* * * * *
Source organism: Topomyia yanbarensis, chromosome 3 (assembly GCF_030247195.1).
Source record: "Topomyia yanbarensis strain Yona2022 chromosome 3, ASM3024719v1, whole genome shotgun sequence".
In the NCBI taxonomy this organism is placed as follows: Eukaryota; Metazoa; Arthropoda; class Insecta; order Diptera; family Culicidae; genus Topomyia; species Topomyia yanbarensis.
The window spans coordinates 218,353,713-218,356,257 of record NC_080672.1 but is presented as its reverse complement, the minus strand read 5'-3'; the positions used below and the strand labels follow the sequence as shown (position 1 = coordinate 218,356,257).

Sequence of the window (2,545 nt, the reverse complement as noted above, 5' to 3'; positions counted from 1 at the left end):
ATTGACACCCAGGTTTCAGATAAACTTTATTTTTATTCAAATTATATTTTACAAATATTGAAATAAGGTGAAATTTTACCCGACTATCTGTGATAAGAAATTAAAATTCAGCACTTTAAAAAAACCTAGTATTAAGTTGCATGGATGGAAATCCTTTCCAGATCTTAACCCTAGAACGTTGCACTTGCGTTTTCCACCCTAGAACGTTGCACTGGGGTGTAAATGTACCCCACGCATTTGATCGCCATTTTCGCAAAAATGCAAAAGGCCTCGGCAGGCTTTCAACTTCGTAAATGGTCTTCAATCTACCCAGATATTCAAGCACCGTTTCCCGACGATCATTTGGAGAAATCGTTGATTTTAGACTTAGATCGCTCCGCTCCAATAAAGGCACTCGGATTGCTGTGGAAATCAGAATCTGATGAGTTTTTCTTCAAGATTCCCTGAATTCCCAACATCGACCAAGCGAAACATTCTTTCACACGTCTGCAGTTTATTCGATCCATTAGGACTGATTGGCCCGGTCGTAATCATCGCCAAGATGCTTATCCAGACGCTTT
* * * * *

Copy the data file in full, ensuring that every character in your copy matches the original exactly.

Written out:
Source organism: Topomyia yanbarensis, chromosome 3 (assembly GCF_030247195.1).
Source record: "Topomyia yanbarensis strain Yona2022 chromosome 3, ASM3024719v1, whole genome shotgun sequence".
In the NCBI taxonomy this organism is placed as follows: Eukaryota; Metazoa; Arthropoda; class Insecta; order Diptera; family Culicidae; genus Topomyia; species Topomyia yanbarensis.
The window spans coordinates 218,353,713-218,356,257 of record NC_080672.1 but is presented as its reverse complement, the minus strand read 5'-3'; the positions used below and the strand labels follow the sequence as shown (position 1 = coordinate 218,356,257).

Sequence of the window (2,545 nt, the reverse complement as noted above, 5' to 3'; positions counted from 1 at the left end):
ATTGACACCCAGGTTTCAGATAAACTTTATTTTTATTCAAATTATATTTTACAAATATTGAAATAAGGTGAAATTTTACCCGACTATCTGTGATAAGAAATTAAAATTCAGCACTTTAAAAAAACCTAGTATTAAGTTGCATGGATGGAAATCCTTTCCAGATCTTAACCCTAGAACGTTGCACTTGCGTTTTCCACCCTAGAACGTTGCACTGGGGTGTAAATGTACCCCACGCATTTGATCGCCATTTTCGCAAAAATGCAAAAGGCCTCGGCAGGCTTTCAACTTCGTAAATGGTCTTCAATCTACCCAGATATTCAAGCACCGTTTCCCGACGATCATTTGGAGAAATCGTTGATTTTAGACTTAGATCGCTCCGCTCCAATAAAGGCACTCGGATTGCTGTGGAAATCAGAATCTGATGAGTTTTTCTTCAAGATTCCCTGAATTCCCAACATCGACCAAGCGAAACATTCTTTCACACGTCTGCAGTTTATTCGATCCATTAGGACTGATTGGCCCGGTCGTAATCATCGCCAAGATGCTTATCCAGACGCTTT